When children can copy letters, however, we use the opportunities that arise from going shopping. Encourage children to help write the grocery list by copying one or two words from empty cartons and boxes. Not only will the children feel helpful, but they will begin to realize that writing is an aid to memory - one of the important functions of writing.

Invented spelling is also encouraged as a part of meaningful writing. When a child writes ILVU (I love you) on a note, be aware that this is good developmental spelling. The child is beginning to identify certain sounds and associating them with letters.

Many young children with learning disabilities have significant problems with visual-motor integration. Some do not know how to hold a pencil or draw the simplest figures. In these cases, an occupational therapist or specialist in learning disabilities may be needed. Parents can, however, assist by having children draw figures in sand, make designs with finger paint, etc.

Often we suggest that parents purchase or make templates (stencils) from cardboard or styrofoam so the child can trace inside the boundaries. We make basic shapes and simple outlines of figures such as an apple, a kite, or a fish. As children trace around the boundaries of the figures, they learn the motor patterns and, when the stencil is removed, they see a product that is better than one they can produce from copy.


Try to build on the child's strengths to build his or her sense of self-respect. Help the child realize the value of people in all walks of life as you go about daily routines. There is a place for everyone.

When things do not seem to go as well as expected, it is often helpful to contact teachers, physicians, and other specialists for suggestions. Parents need time out and opportunities to talk with parents of children with similar problems. Many communities have support groups that may be beneficial. Parents learn from each other and can share strategies that were most helpful for them.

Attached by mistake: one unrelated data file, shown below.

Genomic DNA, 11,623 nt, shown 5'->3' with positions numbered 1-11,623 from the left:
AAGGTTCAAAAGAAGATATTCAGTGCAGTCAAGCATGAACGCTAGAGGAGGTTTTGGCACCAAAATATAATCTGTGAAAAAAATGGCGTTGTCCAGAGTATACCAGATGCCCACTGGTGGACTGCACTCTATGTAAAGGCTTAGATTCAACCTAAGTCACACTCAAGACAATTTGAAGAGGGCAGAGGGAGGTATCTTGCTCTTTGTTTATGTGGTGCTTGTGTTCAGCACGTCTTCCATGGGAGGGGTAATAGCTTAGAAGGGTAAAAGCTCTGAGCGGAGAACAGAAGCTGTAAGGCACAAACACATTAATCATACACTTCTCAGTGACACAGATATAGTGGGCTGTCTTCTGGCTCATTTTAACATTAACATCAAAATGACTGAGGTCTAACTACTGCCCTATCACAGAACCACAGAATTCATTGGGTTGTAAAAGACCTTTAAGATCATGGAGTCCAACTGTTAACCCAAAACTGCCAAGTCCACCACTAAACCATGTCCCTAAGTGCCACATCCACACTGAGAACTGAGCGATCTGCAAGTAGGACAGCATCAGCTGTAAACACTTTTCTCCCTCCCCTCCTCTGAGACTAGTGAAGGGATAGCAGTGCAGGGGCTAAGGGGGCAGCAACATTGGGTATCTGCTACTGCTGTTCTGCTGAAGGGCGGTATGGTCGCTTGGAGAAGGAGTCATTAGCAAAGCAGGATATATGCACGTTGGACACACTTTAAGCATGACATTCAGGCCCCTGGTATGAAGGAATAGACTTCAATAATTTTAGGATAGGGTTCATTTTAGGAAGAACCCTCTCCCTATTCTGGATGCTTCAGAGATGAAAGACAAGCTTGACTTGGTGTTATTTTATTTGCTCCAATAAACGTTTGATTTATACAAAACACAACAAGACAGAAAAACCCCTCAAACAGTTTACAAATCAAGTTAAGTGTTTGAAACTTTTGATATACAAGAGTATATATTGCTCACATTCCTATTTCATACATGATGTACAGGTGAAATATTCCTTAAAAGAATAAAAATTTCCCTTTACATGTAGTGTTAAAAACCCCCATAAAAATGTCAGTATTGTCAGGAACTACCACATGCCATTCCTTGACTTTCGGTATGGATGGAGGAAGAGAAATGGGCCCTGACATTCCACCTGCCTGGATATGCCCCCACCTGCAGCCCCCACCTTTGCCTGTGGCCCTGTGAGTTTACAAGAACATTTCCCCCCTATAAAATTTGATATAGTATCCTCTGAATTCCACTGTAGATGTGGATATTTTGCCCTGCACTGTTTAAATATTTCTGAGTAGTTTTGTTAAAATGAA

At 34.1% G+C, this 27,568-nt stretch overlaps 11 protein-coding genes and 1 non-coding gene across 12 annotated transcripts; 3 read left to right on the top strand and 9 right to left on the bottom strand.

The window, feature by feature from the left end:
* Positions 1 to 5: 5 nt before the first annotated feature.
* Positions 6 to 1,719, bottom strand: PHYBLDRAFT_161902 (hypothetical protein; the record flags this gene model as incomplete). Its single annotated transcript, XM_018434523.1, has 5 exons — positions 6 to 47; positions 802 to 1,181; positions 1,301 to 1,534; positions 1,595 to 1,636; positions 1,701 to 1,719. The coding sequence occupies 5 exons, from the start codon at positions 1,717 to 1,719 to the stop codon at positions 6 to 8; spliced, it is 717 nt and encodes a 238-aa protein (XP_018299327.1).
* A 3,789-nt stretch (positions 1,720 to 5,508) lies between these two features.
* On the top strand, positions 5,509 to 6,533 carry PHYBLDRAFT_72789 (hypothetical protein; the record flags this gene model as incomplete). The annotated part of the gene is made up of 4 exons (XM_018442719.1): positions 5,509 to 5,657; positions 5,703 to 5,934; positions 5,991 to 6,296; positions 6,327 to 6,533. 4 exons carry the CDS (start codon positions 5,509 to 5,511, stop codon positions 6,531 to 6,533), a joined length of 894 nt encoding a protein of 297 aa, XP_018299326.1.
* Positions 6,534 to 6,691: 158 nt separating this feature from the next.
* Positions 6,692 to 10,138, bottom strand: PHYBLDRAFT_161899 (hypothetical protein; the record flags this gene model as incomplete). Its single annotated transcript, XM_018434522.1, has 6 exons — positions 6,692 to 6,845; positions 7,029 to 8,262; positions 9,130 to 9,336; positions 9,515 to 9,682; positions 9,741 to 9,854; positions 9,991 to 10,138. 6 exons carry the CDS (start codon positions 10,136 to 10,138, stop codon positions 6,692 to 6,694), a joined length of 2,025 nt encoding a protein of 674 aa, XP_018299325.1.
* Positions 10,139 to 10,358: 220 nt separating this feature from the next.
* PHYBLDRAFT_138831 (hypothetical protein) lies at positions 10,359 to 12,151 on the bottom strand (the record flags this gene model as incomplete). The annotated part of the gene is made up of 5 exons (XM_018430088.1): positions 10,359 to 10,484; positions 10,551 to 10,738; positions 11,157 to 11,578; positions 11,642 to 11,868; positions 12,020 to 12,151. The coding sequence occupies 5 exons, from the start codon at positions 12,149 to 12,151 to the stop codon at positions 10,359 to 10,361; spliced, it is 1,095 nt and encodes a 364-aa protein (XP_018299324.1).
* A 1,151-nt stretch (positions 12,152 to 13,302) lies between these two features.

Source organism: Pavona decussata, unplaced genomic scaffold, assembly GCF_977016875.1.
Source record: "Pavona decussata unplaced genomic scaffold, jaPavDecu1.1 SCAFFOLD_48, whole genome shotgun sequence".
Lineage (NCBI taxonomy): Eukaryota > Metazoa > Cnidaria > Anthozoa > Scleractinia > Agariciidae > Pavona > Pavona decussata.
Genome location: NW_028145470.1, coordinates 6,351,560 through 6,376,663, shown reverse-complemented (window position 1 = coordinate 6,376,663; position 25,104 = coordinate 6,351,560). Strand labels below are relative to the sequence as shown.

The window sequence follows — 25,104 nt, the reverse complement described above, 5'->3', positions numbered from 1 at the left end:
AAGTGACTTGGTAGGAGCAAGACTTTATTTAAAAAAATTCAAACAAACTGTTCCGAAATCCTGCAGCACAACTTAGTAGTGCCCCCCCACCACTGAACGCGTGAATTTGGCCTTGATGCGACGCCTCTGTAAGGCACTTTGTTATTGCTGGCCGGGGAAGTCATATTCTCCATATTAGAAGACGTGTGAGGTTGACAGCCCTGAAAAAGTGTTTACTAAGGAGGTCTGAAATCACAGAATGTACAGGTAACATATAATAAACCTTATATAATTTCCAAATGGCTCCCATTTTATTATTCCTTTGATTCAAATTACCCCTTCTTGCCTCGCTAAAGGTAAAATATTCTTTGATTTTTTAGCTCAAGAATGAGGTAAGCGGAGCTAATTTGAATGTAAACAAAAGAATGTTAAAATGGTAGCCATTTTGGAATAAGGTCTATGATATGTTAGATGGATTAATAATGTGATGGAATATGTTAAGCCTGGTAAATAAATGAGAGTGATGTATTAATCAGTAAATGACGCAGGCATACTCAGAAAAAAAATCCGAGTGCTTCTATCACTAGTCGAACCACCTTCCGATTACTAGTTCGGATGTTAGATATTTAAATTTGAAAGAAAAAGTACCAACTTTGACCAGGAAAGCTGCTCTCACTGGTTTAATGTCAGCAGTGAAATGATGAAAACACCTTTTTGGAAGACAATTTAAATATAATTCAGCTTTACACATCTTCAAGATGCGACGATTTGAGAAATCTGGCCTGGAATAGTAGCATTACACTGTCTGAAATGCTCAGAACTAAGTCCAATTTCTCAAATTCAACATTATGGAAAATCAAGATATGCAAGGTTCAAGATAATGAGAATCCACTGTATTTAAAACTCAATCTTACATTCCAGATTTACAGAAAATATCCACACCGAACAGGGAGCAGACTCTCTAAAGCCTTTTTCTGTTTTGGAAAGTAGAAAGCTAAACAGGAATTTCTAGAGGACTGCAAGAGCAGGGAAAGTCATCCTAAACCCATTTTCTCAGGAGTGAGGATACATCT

Click the "References" link above to hide these references.

Ames, L. & Chase, J. (1980). Don't push your preschooler (Revised ed. ). New York: Harper and Row.

Calkins, L. , with Adellino L. (1997). Raising lifelong learners. A parent's guide. Reading, MA: Addison-Wesley.

Chess, S. & Thomas, A. (1987). Know your child. New York: Basic Books, Inc.

Johnson, D. (1999). The language of instruction. The Journal of Learning Disabilities Associate of Massachusetts, 9(2), 1-6.

Lauren, J. (1997). Succeeding with L. D. Minneapolis, MN: Free Sprit Publishing Co.

Lewis, R. , Strauss, A. , & Lehtinen, L. (1960). The other child. New York: Grune and Stratton.

Osman, B. (1979). Learning disabilities: A family affair. New York: Random House.

Silver, L. (1998). The Misunderstood Child: Understanding and coping with your child's learning disabilities (3rd ed. ). New York: Times Books.

Smith S. (1994). Different is not bad: different is the world; A book about disabilities. Longmont, CO: Sopris West.

Wiener, H. (1988). Talk with your child: How to develop reading and language skills through conversation at home. New York: Viking.



Click the "Endnotes" link above to hide these endnotes.

Excerpted from: Johnson, D. J. (1999). Helping Young Children with Learning Disabilities at Home. LDA Newsbriefs, Sep/Oct & Nov/Dec 1999, Vol 34, No. 5 & 6. Learning Disabilities Association of America, at www.ldanatl.org. Reprinted with permission.

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"What an astonishing thing a book is. It's a flat object made from a tree with flexible parts on which are imprinted lots of funny dark squiggles. But one glance at it and you're inside the mind of another person ..." —

Carl Sagan